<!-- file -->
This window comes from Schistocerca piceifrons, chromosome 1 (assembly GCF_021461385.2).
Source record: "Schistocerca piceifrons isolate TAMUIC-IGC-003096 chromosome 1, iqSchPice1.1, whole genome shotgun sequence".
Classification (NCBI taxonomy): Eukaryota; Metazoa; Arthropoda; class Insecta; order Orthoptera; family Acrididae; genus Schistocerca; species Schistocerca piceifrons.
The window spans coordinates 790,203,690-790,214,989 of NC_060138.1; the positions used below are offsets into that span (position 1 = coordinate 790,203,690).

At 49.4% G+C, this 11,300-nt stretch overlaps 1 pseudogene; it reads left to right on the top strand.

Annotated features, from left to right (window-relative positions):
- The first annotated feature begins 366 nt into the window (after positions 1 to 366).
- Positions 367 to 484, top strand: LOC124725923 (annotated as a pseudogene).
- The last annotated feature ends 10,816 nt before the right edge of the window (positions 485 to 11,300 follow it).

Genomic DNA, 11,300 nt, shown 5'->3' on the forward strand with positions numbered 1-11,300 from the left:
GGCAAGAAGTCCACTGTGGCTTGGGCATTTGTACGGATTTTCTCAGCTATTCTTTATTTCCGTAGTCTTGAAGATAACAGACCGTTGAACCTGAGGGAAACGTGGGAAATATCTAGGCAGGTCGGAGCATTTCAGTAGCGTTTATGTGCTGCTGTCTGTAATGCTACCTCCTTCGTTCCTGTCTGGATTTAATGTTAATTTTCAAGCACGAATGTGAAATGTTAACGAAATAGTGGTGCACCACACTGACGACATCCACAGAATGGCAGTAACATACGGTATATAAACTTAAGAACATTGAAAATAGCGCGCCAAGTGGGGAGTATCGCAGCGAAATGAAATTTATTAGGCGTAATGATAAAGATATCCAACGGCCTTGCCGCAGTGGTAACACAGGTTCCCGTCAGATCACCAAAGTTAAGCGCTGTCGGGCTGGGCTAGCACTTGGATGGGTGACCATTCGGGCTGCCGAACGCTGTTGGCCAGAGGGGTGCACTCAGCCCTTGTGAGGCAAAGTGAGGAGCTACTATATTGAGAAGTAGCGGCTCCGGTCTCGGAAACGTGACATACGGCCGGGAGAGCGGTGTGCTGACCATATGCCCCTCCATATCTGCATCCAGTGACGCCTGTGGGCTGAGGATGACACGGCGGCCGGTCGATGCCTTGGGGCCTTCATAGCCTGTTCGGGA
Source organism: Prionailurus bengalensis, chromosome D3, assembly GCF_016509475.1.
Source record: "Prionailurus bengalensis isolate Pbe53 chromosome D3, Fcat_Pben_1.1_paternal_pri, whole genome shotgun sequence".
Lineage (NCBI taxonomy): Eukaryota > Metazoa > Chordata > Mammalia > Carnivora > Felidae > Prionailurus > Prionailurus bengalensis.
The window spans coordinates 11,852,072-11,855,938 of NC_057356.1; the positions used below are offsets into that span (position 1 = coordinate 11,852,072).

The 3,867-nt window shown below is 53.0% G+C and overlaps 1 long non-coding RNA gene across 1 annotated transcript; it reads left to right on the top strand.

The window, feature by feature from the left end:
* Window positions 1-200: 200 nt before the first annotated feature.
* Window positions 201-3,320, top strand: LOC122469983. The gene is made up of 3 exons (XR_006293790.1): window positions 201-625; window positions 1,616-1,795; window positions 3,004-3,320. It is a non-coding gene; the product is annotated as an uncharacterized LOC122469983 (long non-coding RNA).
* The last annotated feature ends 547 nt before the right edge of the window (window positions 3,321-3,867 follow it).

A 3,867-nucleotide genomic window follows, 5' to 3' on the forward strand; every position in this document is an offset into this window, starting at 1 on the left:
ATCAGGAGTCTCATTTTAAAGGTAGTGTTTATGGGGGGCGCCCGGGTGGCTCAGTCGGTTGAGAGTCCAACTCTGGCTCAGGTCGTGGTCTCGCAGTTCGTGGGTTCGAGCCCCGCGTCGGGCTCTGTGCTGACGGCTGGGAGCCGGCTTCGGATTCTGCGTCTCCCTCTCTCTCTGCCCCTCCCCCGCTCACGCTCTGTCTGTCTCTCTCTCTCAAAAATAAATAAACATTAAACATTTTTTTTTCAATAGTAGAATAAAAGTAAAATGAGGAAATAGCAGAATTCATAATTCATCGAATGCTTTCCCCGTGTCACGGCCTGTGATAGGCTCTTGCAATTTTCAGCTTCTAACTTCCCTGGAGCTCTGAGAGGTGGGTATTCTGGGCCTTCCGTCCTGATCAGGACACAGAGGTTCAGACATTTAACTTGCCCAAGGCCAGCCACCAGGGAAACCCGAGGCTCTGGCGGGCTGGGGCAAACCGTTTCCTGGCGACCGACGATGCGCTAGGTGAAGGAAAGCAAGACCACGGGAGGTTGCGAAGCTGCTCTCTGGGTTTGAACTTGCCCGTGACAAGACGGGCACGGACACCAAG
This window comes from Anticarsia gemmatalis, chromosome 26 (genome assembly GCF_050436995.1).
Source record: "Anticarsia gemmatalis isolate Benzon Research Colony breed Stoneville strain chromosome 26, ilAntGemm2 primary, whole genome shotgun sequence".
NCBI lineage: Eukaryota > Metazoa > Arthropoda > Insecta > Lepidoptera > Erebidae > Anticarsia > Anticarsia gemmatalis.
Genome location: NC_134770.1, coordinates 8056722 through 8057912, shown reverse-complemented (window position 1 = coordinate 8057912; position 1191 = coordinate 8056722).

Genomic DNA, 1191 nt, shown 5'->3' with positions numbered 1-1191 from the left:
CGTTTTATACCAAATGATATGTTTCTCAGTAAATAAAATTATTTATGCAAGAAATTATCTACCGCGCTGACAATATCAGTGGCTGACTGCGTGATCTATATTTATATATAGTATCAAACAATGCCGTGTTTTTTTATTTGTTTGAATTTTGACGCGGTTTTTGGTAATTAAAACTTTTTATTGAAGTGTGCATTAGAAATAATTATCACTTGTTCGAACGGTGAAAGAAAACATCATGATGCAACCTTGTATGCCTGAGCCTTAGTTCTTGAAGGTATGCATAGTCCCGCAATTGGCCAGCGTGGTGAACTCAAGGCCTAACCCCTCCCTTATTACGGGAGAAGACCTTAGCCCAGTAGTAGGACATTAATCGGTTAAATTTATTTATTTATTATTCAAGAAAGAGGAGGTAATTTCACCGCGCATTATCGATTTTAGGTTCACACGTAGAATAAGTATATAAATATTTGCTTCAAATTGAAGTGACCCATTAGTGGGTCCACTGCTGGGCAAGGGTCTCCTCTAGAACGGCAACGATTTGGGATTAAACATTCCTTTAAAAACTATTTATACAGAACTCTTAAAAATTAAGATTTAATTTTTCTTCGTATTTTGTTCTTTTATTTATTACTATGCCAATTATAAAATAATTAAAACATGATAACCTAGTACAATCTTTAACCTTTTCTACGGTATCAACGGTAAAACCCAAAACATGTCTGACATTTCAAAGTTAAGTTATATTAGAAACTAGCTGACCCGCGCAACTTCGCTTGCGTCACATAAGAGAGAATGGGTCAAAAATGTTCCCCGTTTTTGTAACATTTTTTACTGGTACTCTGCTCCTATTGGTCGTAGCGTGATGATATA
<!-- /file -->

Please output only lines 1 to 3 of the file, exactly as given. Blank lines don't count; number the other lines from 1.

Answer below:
This window comes from Schistocerca piceifrons, chromosome 1 (assembly GCF_021461385.2).
Source record: "Schistocerca piceifrons isolate TAMUIC-IGC-003096 chromosome 1, iqSchPice1.1, whole genome shotgun sequence".
Classification (NCBI taxonomy): Eukaryota; Metazoa; Arthropoda; class Insecta; order Orthoptera; family Acrididae; genus Schistocerca; species Schistocerca piceifrons.